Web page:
Monday, August 23, 2010

Filipino Fried Chicken - Whole (Pritong Manok)

Fried Chicken is among the easiest and probably the most popular chicken dishes of all-time. The worldwide proliferation of fast foods serving fried chicken as their principal meal or product is a firm testament to its continuously expanding appeal among the people of many nations and its phenomenal popularity all over the world.

Fried Chicken, also referred to as southern fried chicken in the US, is chicken pieces, usually from broiler chickens, which have been battered or even simply floured and then pan fried or deep fried until the outside is golden brown and crisp. The coating or breading adds a crunchy crust to the exterior while maintaining a tender and juicy interior.

Generally, in fried chicken, the meat is cut at the joints to come out with easily manageable serving sizes. However, there are some that prefer using bigger cuts like quarters, halves and sometimes, whole chicken. In any cut however, the bones and specially the skin are usually left intact. A crispy well seasoned skin, rendered of excess fat, is a true delight and a must feature of properly prepared fried chicken.

In the Philippines, there is a very simple method of preparing fried chicken with very limited ingredients composed only of salt, ground pepper and minced garlic. With the chicken already tasty on its own, just plain addition of select seasonings to bring out its natural taste could already provide a very delicious fried chicken. Even with just salt and ground pepper being added, fried chicken can be a real serious meal.

In this first fried chicken recipe that I will be sharing, I will start with a whole fried chicken in simple seasonings……..just enough to bring out the goodness and natural flavor of the chicken. But the trick here is how to make the chicken tender, juicy and with its full flavor kept inside.

To cook this whole fried chicken or “pritong manok”, we need about 2 pieces of medium-sized very fresh chicken, about 1.3 kilograms or about 2 lbs each. If you are asking why I need to prepare 2 chickens, it is because it will be served to an all-male group of 6, hungry individuals. :-) You can halve the ingredients though for just 1 whole fried chicken.

The few ingredients needed to season and fry the chickens are: enough vegetable oil, probably about 1 liter, 2 tsp iodized salt (or 2 tbsp rock salt) and 1 tsp ground pepper. You can also use some MSG if you like.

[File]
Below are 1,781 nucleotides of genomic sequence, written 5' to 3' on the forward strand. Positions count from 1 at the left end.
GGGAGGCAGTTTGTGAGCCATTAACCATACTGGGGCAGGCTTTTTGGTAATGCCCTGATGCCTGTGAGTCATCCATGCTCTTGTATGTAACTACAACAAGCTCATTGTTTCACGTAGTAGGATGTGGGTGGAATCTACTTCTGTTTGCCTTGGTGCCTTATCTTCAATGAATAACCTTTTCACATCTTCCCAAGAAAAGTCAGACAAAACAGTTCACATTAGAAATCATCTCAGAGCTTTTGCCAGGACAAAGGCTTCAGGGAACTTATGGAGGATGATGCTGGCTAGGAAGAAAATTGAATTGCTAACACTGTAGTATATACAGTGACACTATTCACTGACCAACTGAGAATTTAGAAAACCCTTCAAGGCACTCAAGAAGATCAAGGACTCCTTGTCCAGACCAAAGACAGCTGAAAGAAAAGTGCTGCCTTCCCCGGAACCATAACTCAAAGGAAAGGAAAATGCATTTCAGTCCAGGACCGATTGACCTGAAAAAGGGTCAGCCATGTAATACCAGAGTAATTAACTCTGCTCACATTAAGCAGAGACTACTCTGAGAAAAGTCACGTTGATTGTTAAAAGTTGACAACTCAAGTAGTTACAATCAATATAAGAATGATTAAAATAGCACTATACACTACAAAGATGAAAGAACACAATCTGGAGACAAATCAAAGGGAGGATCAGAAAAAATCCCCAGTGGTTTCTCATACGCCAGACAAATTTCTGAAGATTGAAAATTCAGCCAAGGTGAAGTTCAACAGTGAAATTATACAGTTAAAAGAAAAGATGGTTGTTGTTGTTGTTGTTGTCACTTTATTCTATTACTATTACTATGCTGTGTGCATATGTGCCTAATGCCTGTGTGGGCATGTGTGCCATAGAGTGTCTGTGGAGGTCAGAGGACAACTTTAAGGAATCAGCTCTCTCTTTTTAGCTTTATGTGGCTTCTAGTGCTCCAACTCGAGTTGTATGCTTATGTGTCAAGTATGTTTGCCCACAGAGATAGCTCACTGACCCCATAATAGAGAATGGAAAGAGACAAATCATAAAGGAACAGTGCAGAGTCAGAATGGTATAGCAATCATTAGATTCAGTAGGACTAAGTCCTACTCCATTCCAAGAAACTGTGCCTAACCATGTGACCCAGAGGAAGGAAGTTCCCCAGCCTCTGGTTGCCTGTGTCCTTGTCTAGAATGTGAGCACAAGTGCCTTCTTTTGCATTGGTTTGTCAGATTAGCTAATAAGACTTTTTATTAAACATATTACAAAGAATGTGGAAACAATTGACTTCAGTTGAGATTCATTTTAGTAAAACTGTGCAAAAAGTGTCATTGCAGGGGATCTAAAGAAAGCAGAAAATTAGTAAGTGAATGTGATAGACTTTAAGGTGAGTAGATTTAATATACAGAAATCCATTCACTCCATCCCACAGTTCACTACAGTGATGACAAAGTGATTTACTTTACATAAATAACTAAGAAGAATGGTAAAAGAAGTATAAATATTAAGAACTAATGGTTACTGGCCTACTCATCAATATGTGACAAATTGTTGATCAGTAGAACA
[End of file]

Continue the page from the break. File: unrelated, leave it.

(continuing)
In a small saucer, combine the salt and ground pepper. Mix evenly. Add in MSG and mix it in as well if you are using.

Thoroughly drain the chickens. Pat the skin and inside cavity dry using paper towels. Liberally season the chicken with the salt-pepper mixture. Apply it inside the cavity, on all skin surfaces and even in between the skin and the meat if possible. Let stand for several minutes.

In a large steamer or large pan or wok with slotted base prop to enable steaming, arrange the chickens. Steam the meat for about 45 minutes or until just tender.

Take out the steamed meat and let to stand for several minutes until it is cool.

Meanwhile, prepare for frying. If you have enough oil and a really large pan, you can deep fry the whole chicken. That would be better. Otherwise, do as I did, pan-fry it with oil level at least over the half line of the meat.

Heat the vegetable oil on high until hot but not smoking. One at a time, fry the chicken over medium-high heat, one side first. After about 15 to 20 minutes, cautiously flip it over and continue frying the underside. Fry until the skin is golden brown and crisp. Be careful with the nasty oil splatter. It’s ugly and hurtful. I should know.

Continue cooking the other chicken. Drain the excess oil from the fried chicken using coriander and/or paper towel. Transfer in a large serving plate and serve whole or chop it up to desired sizes.

Serve warm with the unique Filipino banana catsup or the wonderful liver sauce or the ever-reliable “calamansi” and soy sauce mixture (“toyo-mansi”) dipping sauces. Alternately, tomato catsup or hot and spicy garlic sauce would also be good.

The crispy skin is utterly delicious. The meat is fully cooked through, tender but remains juicy. We ate the chickens with lots of steamed rice and two kinds of dipping sauces. It’s simply luscious! Enjoy! c“,)

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